Photodiode ThorLabs DET08CL not outputing what's expected

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BoanF

Joined Oct 18, 2023
1
I'm currently trying to characterise a NIR 940nm laser device that I have recently made. The main thing I want to achieve is to see if the laser is truly doing what the enable signal told it to.

I began with a rather slow square wave - 1Hz at 50% duty cycle. I used a ThorLabs DET08CL photodetector that is pointed directly at the laser, with its output connected to an oscilloscope.

I was expecting some square waves on the scope, instead I got this:
17eebd75cad47c31e52dff099716243.jpg9473b5aa5ccad3d630d86da6ec51fd7.jpg

The rising edge seemed all good, yet it doesn't stay high for half the period. Instead it begins to fall, where the falling doesn't look like a normal "1ns fall time" per datasheet. My guess was that the optical feedback coming from the laser, reflected by the photodiode may cause it, but I was unsure.

Please let me know if you think this is a good way of characterising the laser waveform, or if you have better ideas.

  • Additional info: I convinced myself that the laser is functional, through a less reliable method: I replaced the photodetector with an IR visualizer card. I could tell that the visualizer flashes, with each blink approxiamtely 0.5 second, with bare eyes. If what's from the oscilloscope was true, I believe that the blinks on the visualizer would be too fast to be captured by eyes. Hence seeking improvements on the photodiode setup, or alternatives.
  • What I thought might be affecting the results:
    • Optical feedback resulted from the metal finishes on the input side of the photodiode.
    • I used high load impedance at the input to the scope. Maybe I should use 50 Ohms instead.
    • The photodiode is saturated.

Thank you in advance!
 

PadMasterson

Joined Jan 19, 2021
63
I don't know all that much about a Laser diode but could it be that once it starts it looks like a short to the supply and shuts the supply down? Again, just shooting from the hip here, but can you put the laser input on the scope with the output of the detector just to see if the on time is the same, etc. May not be what you are looking for but maybe more to verify what you're doing? Again, I may be way off the mark here, I don't know much about laser diodes so take it with a grain of salt or maybe a couple of them? ;-)
 

debeeker

Joined Jul 5, 2018
2
If you just leave the diode on (enable on) do you get a continuous output from the laser diode?
If the laser diode has automatic power control, then it could be shutting down from reflection off the photodetector. But I suspect the apc would take way longer than 2 ns. One way to check this would be to separate the laser diode from the photodetector by some distance. Then angle the photodetector slightly so the reflected beam misses the laser diode. The laser diode should then function as expected (assuming there aren't any other issues).
Doubt high impedance versus 50 ohms would make much difference.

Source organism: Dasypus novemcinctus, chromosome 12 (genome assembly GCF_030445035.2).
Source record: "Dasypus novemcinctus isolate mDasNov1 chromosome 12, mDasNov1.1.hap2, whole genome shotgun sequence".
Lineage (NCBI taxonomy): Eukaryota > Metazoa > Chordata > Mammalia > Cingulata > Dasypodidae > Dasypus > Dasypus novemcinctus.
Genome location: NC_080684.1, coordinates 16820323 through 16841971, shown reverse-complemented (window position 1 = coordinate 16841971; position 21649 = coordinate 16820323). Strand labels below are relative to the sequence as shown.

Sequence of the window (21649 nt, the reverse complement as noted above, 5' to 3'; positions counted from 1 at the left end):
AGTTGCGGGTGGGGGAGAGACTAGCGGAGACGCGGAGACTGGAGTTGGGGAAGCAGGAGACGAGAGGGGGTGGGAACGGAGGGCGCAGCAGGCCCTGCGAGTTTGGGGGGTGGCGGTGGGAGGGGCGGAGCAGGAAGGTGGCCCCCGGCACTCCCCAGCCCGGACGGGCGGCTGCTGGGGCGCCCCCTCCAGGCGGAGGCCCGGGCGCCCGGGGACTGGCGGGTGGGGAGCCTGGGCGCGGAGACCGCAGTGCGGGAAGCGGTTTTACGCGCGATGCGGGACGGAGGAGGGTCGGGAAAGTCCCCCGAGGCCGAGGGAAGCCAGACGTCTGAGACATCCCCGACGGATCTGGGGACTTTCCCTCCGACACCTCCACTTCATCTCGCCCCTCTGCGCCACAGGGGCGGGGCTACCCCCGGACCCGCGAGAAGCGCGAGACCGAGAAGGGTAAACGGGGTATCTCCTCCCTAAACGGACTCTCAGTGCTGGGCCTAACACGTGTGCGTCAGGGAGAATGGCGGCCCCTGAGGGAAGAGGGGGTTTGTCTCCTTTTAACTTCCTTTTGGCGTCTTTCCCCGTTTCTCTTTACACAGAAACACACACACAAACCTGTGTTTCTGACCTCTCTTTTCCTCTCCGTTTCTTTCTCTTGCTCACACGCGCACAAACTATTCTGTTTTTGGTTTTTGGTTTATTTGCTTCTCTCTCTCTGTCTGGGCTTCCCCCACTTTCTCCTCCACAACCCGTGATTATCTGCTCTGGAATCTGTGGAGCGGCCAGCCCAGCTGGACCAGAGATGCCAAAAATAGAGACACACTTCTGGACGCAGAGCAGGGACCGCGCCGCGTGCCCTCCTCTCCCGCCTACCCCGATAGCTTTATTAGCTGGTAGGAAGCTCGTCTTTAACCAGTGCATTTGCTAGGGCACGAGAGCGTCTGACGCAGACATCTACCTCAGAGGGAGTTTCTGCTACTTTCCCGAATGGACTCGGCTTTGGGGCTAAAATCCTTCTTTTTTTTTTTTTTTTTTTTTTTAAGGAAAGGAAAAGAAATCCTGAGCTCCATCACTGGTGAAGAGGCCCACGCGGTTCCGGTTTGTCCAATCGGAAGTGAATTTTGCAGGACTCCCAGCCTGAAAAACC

I'm also not a laser expert...
 
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Be sure to check the obvious: the voltage on the 12V bias battery and make sure it is installed in the right direction. The data sheet for the sensor says that for fastest response load it with 50 Ohms which you can do by using the 50 Ohm input on your scope. It will still work with 1Meg input on your scope, just slower. The DET08CL data sheet shows 0.8 to 1.7um response. You could try a simple IR LED (855 or 940nm) in place of your laser diode to get your setup operational. You could drive it from a signal generator or simple 555 timer maybe with a 1 kHz square wave. Once that works, you will have confidence to test with your laser diode.
 

Art Mezins

Joined May 26, 2019
11
First, you should always include at least a rough schematic of what you're doing so "we" can see what might be going on. The 50 ohm load is typical of high-speed anything, but optical sensors tend to saturate like a capacitor when hit with a lot of power. Since you can't see the laser's output yourself, make sure it's getting power, so scope the laser diode lead and see what that does. The scope pics are too blurry for me to read and I'm unfamiliar with that specific scope, but it seems that the first (left) pic is on 1ms/div and the second is 200ns/div. If you're not actively discharing the laser, it too has a charge that must deplete which could add to the slump in the off direction. First, see if you can set up the scope to look at the kinds of pulses you expect from the scope using a test setup that is just a fast signal generator. Use that as your bench mark, then try it with you laser test setup and see how close they are. There should be lots of information available online about high speed testing (someone just won a Nobel for attosec pulses!) so check those out. Also, scope manuafacturers AFE are a good source for help, even if you didn't buy the scope from them (they like bragging rights). Just don't expect the answer to jump out at you, you need to search for it! And never take anyone's word for it -- do your own verification and then verify it AGAIN.
 
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